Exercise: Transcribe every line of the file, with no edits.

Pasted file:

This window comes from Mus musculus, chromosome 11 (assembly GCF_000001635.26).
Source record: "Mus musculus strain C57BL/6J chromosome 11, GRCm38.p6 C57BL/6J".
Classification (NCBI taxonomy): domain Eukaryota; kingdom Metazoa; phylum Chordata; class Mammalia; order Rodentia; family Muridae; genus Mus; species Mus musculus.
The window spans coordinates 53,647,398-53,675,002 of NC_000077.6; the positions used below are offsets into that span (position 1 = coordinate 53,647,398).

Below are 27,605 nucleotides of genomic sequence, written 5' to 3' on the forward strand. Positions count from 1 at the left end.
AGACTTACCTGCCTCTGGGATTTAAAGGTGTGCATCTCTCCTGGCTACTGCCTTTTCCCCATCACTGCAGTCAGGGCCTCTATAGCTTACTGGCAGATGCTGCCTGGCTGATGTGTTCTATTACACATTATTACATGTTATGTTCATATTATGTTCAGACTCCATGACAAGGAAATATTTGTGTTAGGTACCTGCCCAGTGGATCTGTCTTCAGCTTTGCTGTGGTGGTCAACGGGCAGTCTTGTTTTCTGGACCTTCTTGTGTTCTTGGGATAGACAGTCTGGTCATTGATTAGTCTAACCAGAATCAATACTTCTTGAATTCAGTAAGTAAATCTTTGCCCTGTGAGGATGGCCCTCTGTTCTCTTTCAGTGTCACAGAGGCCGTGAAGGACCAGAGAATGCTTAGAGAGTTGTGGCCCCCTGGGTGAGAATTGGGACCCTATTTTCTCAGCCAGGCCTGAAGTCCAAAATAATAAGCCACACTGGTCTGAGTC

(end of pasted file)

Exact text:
This window comes from Mus musculus, chromosome 11 (assembly GCF_000001635.26).
Source record: "Mus musculus strain C57BL/6J chromosome 11, GRCm38.p6 C57BL/6J".
Classification (NCBI taxonomy): domain Eukaryota; kingdom Metazoa; phylum Chordata; class Mammalia; order Rodentia; family Muridae; genus Mus; species Mus musculus.
The window spans coordinates 53,647,398-53,675,002 of NC_000077.6; the positions used below are offsets into that span (position 1 = coordinate 53,647,398).

Below are 27,605 nucleotides of genomic sequence, written 5' to 3' on the forward strand. Positions count from 1 at the left end.
AGACTTACCTGCCTCTGGGATTTAAAGGTGTGCATCTCTCCTGGCTACTGCCTTTTCCCCATCACTGCAGTCAGGGCCTCTATAGCTTACTGGCAGATGCTGCCTGGCTGATGTGTTCTATTACACATTATTACATGTTATGTTCATATTATGTTCAGACTCCATGACAAGGAAATATTTGTGTTAGGTACCTGCCCAGTGGATCTGTCTTCAGCTTTGCTGTGGTGGTCAACGGGCAGTCTTGTTTTCTGGACCTTCTTGTGTTCTTGGGATAGACAGTCTGGTCATTGATTAGTCTAACCAGAATCAATACTTCTTGAATTCAGTAAGTAAATCTTTGCCCTGTGAGGATGGCCCTCTGTTCTCTTTCAGTGTCACAGAGGCCGTGAAGGACCAGAGAATGCTTAGAGAGTTGTGGCCCCCTGGGTGAGAATTGGGACCCTATTTTCTCAGCCAGGCCTGAAGTCCAAAATAATAAGCCACACTGGTCTGAGTC